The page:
To answer your question (which makes more assumptions) about the information in B1, some of it is learned by OU students at Stage 1, and some at Stage 2. The information in B2 is learned some in Stage 2, and some in Stage 3. The information in B3 is learned in Stage 3. All three years cover a higher percentage of the degree than at a conventional university. Imagine that the degree is 100%. Pretending that the learning is linear, which it's not, OU students would learn an average 33% of their degree each year. Conventional students would have some portion, which we'll arbitrarily pretend is 25% just because having any number to illustrate makes it easier to understand, and because it makes the maths easy, already under their belt due to A-levels. They'd then cover only an average of 25% of their degree each year.

    Please don't draw the numbers out to make more of a point of them. They're arbitrary and wrong, and only there to help wrap minds around it. A first year OU student will gain some knowledge beyond A-level, however, and be far behind starting the second year at a conventional university. A second year student will gain some knowledge beyond a first year student at a conventional university, but be a little behind starting the third year at a conventional university. By the end of the third year, the information they have accumulated in either recognised institution has been evaluated by accreditation bodies to have conferred the appropriate amount of knowledge for a degree.

    It's your choice whether you trust the accreditation bodies or not, but that's all it really comes down to.
    pretty good explanation.
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    Hi! Would you be able to link me to where that information is from? I'm quite interested in applying to Cambridge after I have completed my OU degree.
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    A degree is a degree. OU has university status and a charter from the Privy Council as does everywhere else...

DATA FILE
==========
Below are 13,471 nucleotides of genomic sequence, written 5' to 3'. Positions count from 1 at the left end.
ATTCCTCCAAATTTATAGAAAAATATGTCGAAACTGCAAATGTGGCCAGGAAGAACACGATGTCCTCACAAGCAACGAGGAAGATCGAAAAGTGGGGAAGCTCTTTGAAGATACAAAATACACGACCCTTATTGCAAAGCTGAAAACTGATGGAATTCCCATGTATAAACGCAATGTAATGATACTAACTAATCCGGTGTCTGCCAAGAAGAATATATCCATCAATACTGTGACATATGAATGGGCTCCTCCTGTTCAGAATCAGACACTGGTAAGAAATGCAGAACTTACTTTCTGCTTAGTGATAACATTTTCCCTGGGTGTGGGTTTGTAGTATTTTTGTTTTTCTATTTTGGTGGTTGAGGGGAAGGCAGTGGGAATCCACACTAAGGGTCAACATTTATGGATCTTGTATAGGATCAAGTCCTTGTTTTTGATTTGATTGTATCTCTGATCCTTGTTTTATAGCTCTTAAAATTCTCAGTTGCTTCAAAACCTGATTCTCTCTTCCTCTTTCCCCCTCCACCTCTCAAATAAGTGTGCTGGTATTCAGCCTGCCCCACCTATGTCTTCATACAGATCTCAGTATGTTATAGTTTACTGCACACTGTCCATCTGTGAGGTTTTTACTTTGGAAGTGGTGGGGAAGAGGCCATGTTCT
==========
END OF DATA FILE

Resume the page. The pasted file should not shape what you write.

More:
(Original post by squeakysquirrel)
    A degree is a degree - in many ways the one at the OU is harder because you are "on your own" so to speak.

    You could say the same thing about a degree from London Met - is it worth as much as a degree from Bristol or Manchester. I have a degree from Birkbeck - the evening university - it is still University of London and it has got me jobs without any problem
    Good to see some BBK alum about!
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    I have extensively spoken to advisors from the Open University regarding transferring to a brick University at the end of my BA Literature (Hons). Obviously, they told me to contact the institutions that I wanted to study at for an MA.

    Keele: The OU degree is fine for the MA Literature course providing it is a 2:1.
    The University of Leeds: The OU degree is fine for the MA Literature course providing it is a 2:1.
    The University of Chester: The OU degree is fine for the MA course providing it is a 2:2 (I thought the 2:2 was low but that is what they told me :s)
    Edge Hill University: The OU degree is fine providing it is at a 2:1 for the PGCE and the MA English.
    DeMonfort University: Welcomed a member of TSR recently with a 2:1 in Language and Literature with open arms.

    I have contacted a number of other institutions (Liverpool, Manchester, Durham, and York) but the email was sent yesterday so I am not exactly expecting a response soon